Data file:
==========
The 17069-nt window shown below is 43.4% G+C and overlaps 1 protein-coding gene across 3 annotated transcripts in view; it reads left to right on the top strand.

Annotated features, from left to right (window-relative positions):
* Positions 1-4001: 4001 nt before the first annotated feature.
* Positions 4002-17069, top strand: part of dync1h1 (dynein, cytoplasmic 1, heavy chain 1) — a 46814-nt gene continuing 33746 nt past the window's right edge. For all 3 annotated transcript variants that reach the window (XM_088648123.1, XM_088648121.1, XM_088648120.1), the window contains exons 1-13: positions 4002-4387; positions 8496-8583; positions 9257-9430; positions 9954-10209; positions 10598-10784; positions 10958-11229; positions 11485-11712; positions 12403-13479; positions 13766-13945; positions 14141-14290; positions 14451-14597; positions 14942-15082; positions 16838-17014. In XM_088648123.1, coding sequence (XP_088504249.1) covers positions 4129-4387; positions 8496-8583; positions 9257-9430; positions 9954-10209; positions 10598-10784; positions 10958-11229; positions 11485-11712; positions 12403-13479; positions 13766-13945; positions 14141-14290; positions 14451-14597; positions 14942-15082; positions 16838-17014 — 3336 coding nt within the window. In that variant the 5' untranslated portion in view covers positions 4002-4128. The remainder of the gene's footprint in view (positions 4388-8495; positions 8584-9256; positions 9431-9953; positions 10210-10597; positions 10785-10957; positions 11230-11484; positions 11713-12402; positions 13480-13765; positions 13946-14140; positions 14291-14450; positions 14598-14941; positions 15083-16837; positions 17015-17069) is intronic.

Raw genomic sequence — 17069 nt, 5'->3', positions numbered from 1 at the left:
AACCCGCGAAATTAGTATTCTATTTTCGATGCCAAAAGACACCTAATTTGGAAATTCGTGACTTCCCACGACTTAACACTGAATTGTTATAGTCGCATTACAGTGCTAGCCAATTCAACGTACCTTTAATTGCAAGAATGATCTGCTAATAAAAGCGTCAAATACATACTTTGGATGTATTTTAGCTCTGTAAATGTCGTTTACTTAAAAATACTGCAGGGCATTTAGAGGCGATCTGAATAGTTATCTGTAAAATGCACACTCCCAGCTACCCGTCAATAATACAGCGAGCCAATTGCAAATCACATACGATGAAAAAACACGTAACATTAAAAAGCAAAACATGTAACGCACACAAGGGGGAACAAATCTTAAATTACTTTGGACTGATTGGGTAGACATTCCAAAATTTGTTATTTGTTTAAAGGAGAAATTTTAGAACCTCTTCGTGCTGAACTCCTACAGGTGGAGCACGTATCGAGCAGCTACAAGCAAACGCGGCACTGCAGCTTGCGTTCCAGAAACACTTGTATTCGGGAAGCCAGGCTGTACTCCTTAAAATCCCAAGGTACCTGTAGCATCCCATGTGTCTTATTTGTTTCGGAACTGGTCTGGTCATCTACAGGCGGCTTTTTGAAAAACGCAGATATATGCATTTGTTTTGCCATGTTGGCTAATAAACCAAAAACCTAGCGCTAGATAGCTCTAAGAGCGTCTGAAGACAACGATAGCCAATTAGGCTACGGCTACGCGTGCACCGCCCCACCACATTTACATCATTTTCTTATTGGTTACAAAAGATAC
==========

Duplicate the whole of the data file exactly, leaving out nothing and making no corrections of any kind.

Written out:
The 17069-nt window shown below is 43.4% G+C and overlaps 1 protein-coding gene across 3 annotated transcripts in view; it reads left to right on the top strand.

Annotated features, from left to right (window-relative positions):
* Positions 1-4001: 4001 nt before the first annotated feature.
* Positions 4002-17069, top strand: part of dync1h1 (dynein, cytoplasmic 1, heavy chain 1) — a 46814-nt gene continuing 33746 nt past the window's right edge. For all 3 annotated transcript variants that reach the window (XM_088648123.1, XM_088648121.1, XM_088648120.1), the window contains exons 1-13: positions 4002-4387; positions 8496-8583; positions 9257-9430; positions 9954-10209; positions 10598-10784; positions 10958-11229; positions 11485-11712; positions 12403-13479; positions 13766-13945; positions 14141-14290; positions 14451-14597; positions 14942-15082; positions 16838-17014. In XM_088648123.1, coding sequence (XP_088504249.1) covers positions 4129-4387; positions 8496-8583; positions 9257-9430; positions 9954-10209; positions 10598-10784; positions 10958-11229; positions 11485-11712; positions 12403-13479; positions 13766-13945; positions 14141-14290; positions 14451-14597; positions 14942-15082; positions 16838-17014 — 3336 coding nt within the window. In that variant the 5' untranslated portion in view covers positions 4002-4128. The remainder of the gene's footprint in view (positions 4388-8495; positions 8584-9256; positions 9431-9953; positions 10210-10597; positions 10785-10957; positions 11230-11484; positions 11713-12402; positions 13480-13765; positions 13946-14140; positions 14291-14450; positions 14598-14941; positions 15083-16837; positions 17015-17069) is intronic.

Raw genomic sequence — 17069 nt, 5'->3', positions numbered from 1 at the left:
AACCCGCGAAATTAGTATTCTATTTTCGATGCCAAAAGACACCTAATTTGGAAATTCGTGACTTCCCACGACTTAACACTGAATTGTTATAGTCGCATTACAGTGCTAGCCAATTCAACGTACCTTTAATTGCAAGAATGATCTGCTAATAAAAGCGTCAAATACATACTTTGGATGTATTTTAGCTCTGTAAATGTCGTTTACTTAAAAATACTGCAGGGCATTTAGAGGCGATCTGAATAGTTATCTGTAAAATGCACACTCCCAGCTACCCGTCAATAATACAGCGAGCCAATTGCAAATCACATACGATGAAAAAACACGTAACATTAAAAAGCAAAACATGTAACGCACACAAGGGGGAACAAATCTTAAATTACTTTGGACTGATTGGGTAGACATTCCAAAATTTGTTATTTGTTTAAAGGAGAAATTTTAGAACCTCTTCGTGCTGAACTCCTACAGGTGGAGCACGTATCGAGCAGCTACAAGCAAACGCGGCACTGCAGCTTGCGTTCCAGAAACACTTGTATTCGGGAAGCCAGGCTGTACTCCTTAAAATCCCAAGGTACCTGTAGCATCCCATGTGTCTTATTTGTTTCGGAACTGGTCTGGTCATCTACAGGCGGCTTTTTGAAAAACGCAGATATATGCATTTGTTTTGCCATGTTGGCTAATAAACCAAAAACCTAGCGCTAGATAGCTCTAAGAGCGTCTGAAGACAACGATAGCCAATTAGGCTACGGCTACGCGTGCACCGCCCCACCACATTTACATCATTTTCTTATTGGTTACAAAAGATAC